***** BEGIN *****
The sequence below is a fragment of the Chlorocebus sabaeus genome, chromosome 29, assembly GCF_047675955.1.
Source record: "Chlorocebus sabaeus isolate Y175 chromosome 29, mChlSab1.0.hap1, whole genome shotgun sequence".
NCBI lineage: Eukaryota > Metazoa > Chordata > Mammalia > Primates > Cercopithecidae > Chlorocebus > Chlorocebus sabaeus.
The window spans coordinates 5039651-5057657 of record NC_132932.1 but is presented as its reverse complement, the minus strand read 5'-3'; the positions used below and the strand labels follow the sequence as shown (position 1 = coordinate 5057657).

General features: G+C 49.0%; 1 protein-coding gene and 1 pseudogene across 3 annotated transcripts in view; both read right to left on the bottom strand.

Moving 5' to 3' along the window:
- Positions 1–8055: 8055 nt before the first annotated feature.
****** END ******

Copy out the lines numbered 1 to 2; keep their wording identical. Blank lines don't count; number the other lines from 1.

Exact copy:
The sequence below is a fragment of the Chlorocebus sabaeus genome, chromosome 29, assembly GCF_047675955.1.
Source record: "Chlorocebus sabaeus isolate Y175 chromosome 29, mChlSab1.0.hap1, whole genome shotgun sequence".